“Although no attempt was made to humiliate them, the Spanish soldiers seemed to feel their disgrace keenly, and scarcely glanced at their conquerors as they passed by. But this apparent depth of feeling was not displayed by the other regiments. Without being sullen, the Spaniards appeared to be utterly indifferent to the reverses suffered by the Spanish arms, and some of them, when not under the eyes of their officers, seemed to secretly rejoice at the prospect of food and an immediate return to Spain.

“General Toral, throughout the ceremony, was sorely dejected. When General Shafter introduced him by name to each member of his staff, the Spanish general appeared to be a very broken man. He seems to be about sixty years of age, and of frail constitution, although stern resolution shone in every feature. The lines are strongly marked, and his face is deep drawn, as if with physical pain.

“General Toral replied with an air of abstraction to the words addressed to him, and when he accompanied General Shafter at the head of the escort into the city, to take formal possession of Santiago, he spoke but few words. The appealing faces of the starving refugees streaming back into the city did not move him, nor did the groups of Spanish soldiers lining the road and gazing curiously at the fair-skinned, stalwart-framed conquerors. Only once did a faint shadow of a smile lurk about the corners of his mouth.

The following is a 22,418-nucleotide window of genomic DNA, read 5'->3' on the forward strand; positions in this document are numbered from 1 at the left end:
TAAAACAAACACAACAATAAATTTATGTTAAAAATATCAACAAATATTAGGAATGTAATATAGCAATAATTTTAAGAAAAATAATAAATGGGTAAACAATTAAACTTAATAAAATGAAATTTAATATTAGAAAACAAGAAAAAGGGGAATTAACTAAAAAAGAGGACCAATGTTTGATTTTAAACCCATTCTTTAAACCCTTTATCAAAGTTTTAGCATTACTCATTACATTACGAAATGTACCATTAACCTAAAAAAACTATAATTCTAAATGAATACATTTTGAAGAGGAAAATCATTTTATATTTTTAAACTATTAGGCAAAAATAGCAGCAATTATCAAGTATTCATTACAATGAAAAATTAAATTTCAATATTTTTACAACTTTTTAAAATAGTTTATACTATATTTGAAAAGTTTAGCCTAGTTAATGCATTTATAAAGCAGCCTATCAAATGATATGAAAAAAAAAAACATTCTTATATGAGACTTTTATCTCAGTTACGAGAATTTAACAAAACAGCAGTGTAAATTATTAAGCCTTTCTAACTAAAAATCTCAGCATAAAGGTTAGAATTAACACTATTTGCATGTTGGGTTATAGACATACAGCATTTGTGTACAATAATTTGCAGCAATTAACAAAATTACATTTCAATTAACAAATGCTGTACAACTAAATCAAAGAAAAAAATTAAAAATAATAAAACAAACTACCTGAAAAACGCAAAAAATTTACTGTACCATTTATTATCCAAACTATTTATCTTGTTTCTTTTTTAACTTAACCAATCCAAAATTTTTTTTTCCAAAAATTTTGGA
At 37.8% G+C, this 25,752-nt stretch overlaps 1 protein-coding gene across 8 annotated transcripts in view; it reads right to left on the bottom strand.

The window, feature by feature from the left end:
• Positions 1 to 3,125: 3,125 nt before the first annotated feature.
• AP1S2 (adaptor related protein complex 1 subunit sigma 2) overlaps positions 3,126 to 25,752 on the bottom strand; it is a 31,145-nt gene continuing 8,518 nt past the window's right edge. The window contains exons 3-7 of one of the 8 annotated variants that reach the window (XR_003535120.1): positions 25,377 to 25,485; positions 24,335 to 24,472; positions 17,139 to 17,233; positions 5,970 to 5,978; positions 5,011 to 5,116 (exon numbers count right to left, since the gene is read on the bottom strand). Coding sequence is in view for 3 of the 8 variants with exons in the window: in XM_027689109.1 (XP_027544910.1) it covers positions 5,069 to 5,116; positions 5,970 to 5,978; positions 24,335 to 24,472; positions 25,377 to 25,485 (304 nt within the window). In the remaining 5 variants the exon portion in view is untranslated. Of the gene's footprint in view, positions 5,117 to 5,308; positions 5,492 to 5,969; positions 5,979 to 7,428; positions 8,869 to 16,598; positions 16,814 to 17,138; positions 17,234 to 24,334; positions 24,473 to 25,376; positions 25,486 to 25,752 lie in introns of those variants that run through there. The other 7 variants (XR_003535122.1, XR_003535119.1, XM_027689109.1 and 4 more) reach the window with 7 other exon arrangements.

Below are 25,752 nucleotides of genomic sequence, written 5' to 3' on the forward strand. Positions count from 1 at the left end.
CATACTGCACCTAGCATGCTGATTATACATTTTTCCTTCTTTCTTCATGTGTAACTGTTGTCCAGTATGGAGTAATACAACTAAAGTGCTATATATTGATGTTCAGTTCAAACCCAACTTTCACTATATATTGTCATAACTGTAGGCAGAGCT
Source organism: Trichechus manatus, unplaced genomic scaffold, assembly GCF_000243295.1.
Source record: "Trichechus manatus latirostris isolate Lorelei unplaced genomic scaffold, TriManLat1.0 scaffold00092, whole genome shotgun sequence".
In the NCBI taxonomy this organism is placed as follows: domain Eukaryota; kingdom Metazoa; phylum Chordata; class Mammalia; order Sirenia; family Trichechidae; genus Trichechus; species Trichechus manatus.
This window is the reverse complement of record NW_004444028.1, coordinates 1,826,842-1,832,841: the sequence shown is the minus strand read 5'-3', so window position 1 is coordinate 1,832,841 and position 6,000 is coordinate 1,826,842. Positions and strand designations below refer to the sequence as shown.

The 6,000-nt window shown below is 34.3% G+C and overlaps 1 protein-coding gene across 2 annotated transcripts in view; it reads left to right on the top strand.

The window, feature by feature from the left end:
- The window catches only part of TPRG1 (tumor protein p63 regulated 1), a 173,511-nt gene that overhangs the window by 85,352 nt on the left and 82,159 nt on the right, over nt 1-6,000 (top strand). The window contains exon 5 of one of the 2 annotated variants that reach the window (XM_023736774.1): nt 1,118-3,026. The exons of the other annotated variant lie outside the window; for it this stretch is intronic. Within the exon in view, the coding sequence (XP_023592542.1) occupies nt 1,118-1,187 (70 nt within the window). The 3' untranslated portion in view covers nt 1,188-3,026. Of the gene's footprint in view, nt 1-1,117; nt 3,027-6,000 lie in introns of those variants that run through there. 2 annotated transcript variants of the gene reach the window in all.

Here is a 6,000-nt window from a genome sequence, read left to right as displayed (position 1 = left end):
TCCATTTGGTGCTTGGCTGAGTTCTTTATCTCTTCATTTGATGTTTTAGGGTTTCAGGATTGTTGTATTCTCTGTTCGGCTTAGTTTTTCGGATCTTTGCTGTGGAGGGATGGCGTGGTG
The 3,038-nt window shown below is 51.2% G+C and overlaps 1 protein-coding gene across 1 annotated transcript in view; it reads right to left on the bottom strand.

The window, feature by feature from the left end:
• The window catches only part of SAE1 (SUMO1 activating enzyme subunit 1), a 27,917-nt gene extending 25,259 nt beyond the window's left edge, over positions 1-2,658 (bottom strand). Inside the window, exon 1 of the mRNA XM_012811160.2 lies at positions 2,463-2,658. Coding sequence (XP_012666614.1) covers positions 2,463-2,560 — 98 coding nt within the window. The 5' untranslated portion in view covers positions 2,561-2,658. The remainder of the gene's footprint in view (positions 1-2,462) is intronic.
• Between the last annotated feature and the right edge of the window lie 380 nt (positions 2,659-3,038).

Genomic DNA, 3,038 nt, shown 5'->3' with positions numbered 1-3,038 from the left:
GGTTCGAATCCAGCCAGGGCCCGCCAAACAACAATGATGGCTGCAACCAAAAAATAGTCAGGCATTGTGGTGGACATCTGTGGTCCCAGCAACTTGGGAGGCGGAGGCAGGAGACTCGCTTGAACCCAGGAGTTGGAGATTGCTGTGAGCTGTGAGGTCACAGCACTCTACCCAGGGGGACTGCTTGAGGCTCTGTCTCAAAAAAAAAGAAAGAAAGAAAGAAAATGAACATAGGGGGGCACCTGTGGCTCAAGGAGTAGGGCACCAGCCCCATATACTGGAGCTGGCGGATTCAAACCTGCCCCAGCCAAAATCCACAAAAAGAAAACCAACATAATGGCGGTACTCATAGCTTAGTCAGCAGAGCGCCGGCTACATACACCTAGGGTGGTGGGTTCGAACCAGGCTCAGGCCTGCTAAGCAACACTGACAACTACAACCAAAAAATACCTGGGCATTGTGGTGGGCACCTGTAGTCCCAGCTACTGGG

“This was when the cavalcade passed through a [pg 298]barbed-wire entanglement. No body of infantry could ever have got through this defence alive, and General Shafter’s remark about its resisting power found the first gratifying echo in the defeated general’s heart.

“Farther along the desperate character of the Spanish resistance, as planned, amazed our officers. Although primitive, it was well done. Each approach to the city was thrice barricaded and wired, and the barricades were high enough and sufficiently strong to withstand shrapnel. The slaughter among our troops would have been frightful had it ever become necessary to storm the city.

“Around the hospitals and public buildings and along the west side of the line there were additional works and emplacements for guns, though no guns were mounted in them.

“The streets of Santiago are crooked, with narrow lines of one-storied houses, most of which are very dilapidated, but every veranda of every house was thronged by its curious inhabitants,—disarmed soldiers. These were mostly of the lower classes.

“Few expressions of any kind were heard along the route. Here and there was a shout for free Cuba from some Cuban sympathiser, but as a rule there were only low mutterings. The better class of Spaniards remained indoors, or satisfied their curiosity from behind drawn blinds.